“. . . . The ‘substantial evidence’ requirement reflects the conclusion of Congress, based upon hearings, that clinical impressions of practicing physicians and poorly controlled experiments do not constitute an adequate basis for establishing efficacy. . . .” (412 U.S. 609, 630, 93 S.Ct. 2469, 2483, 37 L.Ed.2d 207.)

In upholding the regulations it considered, the court in Hynson impliedly also upheld the statute on which the regulations were based, for the regulations could not stand without a valid underlying statute authorizing their adoption. The same concerns of Congress, cited in Hynson, no doubt motivated the California Legislature to enact Health and Safety Code section 1707.1 which, in part, adopts the same federal regulatory scheme of approval ruled on in Hynson, supra.

The majority tells us the effect of the prohibition of Health and Safety Code section 1707.1 is to chill innovative treatment by a licensed doctor. I cannot ignore the conclusion reached by Congress after its hearings that the clinical impressions and beliefs of practicing physicians are “treacherous,” are poorly controlled experiments and do not constitute an adequate basis for establishing efficacy. (Hynson, supra ). If we use the method of developing medical knowledge suggested by the majority opinion we discard the scientific approach thus opening the door to experimentation using a variety of disjointed cancer “treatments” of unproven or unprovable value, undocumented for general use and without control mechanisms. Better reasoning calls for an orderly collection of cancer treatment methods of scientifically proven worth before the public is used as the guinea pig. Certainly it is the research scientist, knowledgeable in the field and aware of related studies, who is the one to be given this freedom, not the manufacturer, distributor and general practitioner as the majority would advocate. Unrestricted sale and experimentation is one thing, scientific determination is quite another (see Weinberger v. Hynson, Westcott and Dunning, Inc. (1973), supra, 412 U.S. 609, 618-619, 93 S.Ct. 2469, 2477-2478, 37 L.Ed.2d 207.) The law provides a method of developing such research. The innovative physician is free to take advantage of Health and Safety Code section 1708 which establishes a means of conducting investigations into the safety and therapeutic value of a cancer drug, medicine, compound or device without fear of penalty (see also 21 U.S.C., s 355(i); 17 Cal.Adm. Code s 10401.1).

I am compelled, too, to respond to the majority's position the “rational means” the state has adopted to insure a high standard of performance by the California doctor consist of the physicians' obtaining necessary qualification for a license to practice medicine and his duty, under threat of a malpractice suit, to act in accordance with the generally accepted standards of medical practice in his community. I agree these are rational methods designed to achieve the desirable end of high medical standards. They are not, however, the only means which we have available for guaranteeing the public well-being. They do not address themselves readily to the specific problem of the prevention of quackery in cancer treatment. There is ample evidence available to show a well-meaning licensed medical practitioner can innocently become an instrument of a drug promotion program without intent to jeopardize the public health and safety. In fact, a licensed medical doctor administering unproven cancer cures which do not work may likely have a more deadly impact on the public health than the nonlicensed promoter. This is so because “the patient, being unlearned in medical sciences, has an abject dependence upon and trust in his physician for the information upon which he relies during the decisional process . . . .” (Cobbs v. Grant (1972) 8 Cal.3d 229, 242, 104 Cal.Rptr. 505, 513, 502 P.2d 1, 8.) A patient in these circumstances of trust is likely to stay with the physician to the end. When the end is a needless death, an unnecessarily shortened life or a prolonged illness, the remedies of malpractice or license revocation take on a hollow ring to the patient or his heirs. Criminal sanctions provide a strong deterrent to the promotion of such ineffective remedies and physicians have no special right to avoid the additional sanction which the Legislature has imposed. Health and Safety Code section 1707.1 takes such a deterrent approach.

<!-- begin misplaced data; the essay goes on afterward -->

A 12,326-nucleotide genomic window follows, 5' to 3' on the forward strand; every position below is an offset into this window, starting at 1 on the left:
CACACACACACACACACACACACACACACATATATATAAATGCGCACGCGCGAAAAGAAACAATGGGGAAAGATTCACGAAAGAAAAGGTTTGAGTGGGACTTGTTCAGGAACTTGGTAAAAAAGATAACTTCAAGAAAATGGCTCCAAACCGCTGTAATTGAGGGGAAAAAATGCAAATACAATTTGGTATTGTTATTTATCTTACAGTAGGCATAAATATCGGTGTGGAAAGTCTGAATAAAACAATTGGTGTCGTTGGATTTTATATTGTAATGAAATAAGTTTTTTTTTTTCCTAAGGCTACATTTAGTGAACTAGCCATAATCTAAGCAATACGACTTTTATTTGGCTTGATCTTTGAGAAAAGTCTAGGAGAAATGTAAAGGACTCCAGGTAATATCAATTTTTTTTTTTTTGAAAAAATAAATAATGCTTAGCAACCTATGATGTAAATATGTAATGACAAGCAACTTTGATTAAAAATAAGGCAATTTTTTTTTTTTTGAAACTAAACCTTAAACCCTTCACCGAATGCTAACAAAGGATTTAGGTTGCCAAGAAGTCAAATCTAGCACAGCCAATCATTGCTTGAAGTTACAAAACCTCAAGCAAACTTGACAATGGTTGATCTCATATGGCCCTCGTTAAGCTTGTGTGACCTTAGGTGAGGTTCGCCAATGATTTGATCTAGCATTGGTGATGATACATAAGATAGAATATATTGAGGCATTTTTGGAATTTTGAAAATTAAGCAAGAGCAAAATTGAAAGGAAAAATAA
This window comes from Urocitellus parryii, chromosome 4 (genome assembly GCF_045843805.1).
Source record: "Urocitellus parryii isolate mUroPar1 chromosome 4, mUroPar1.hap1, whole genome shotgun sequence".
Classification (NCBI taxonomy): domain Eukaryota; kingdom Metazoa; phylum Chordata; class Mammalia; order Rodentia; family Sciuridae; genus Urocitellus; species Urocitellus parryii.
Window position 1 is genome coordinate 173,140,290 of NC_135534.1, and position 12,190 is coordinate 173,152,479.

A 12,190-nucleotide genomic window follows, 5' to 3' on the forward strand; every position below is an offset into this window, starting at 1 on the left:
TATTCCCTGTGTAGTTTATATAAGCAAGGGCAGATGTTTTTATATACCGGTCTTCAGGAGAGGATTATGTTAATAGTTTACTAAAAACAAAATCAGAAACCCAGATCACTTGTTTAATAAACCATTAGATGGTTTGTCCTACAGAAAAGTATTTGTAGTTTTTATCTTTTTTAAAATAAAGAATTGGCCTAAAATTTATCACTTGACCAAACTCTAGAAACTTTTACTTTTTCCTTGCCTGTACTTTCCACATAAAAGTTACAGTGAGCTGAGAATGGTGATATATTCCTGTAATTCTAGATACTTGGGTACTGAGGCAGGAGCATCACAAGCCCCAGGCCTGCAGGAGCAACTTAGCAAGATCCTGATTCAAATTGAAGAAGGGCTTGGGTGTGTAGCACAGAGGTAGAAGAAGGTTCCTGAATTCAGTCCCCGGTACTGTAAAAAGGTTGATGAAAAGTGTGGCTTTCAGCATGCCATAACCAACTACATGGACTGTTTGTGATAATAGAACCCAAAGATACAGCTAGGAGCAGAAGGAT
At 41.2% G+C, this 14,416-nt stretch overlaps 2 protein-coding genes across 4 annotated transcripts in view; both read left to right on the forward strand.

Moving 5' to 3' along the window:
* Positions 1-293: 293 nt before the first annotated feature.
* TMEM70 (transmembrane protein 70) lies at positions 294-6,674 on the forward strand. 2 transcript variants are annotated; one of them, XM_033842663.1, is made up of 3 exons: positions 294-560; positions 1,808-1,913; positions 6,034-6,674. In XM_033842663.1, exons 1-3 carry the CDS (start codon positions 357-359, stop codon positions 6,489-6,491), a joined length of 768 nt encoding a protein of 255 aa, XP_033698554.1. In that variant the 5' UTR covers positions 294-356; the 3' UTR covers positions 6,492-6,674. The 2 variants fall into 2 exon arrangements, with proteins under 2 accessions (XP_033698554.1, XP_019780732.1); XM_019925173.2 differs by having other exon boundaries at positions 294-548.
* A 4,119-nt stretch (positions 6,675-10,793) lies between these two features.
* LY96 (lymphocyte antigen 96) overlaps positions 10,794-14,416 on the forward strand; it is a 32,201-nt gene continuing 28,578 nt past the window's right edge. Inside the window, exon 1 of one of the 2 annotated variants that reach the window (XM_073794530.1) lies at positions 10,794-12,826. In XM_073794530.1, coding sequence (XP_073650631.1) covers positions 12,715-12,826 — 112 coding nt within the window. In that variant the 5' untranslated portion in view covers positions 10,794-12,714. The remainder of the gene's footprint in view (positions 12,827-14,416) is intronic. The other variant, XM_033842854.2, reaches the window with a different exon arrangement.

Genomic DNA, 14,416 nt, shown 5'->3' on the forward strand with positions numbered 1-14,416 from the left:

The state's interest in the life and health of a cancer victim, from the onset of the disease, is surely as “important and significant” as its interest in the health of a pregnant woman and her baby after the first trimester of the pregnancy (see Roe v. Wade (1973), supra, 410 U.S. 113, 159, 163, 93 S.Ct. 705, 730-732, 35 L.Ed.2d 147). Both involve the lives of persons. The “compelling” point of this interest in the case of a cancer victim must be viewed as beginning at least as soon as the time of first detection of the disease, for that is the point of highest likelihood of success from “application of methods of treatment which are scientifically proven” (Health & Saf. Code s 1700). The danger to the life and health of the cancer victim increases as time passes without the administration of proven treatment methods. Thus, even assuming a “fundamental” right analysis were called for here, the Health and Safety Code section 1707.1 regulation can be sustained by a showing of a compelling state interest in the health and life of a cancer victim from the moment of first detection of the disease. The section, moreover, is drawn in a sufficiently narrow manner to express only the legitimate state interest in the life and health of the cancer victim by promoting the early use of scientifically proven treatment methods and preventing the readily apparent dangers of loss of life and health of these persons due to application of unproven “remedies.” (See Roe v. Wade (1973), supra, 410 U.S. 113, 155, 93 S.Ct. 705, 728, 35 L.Ed.2d 147.)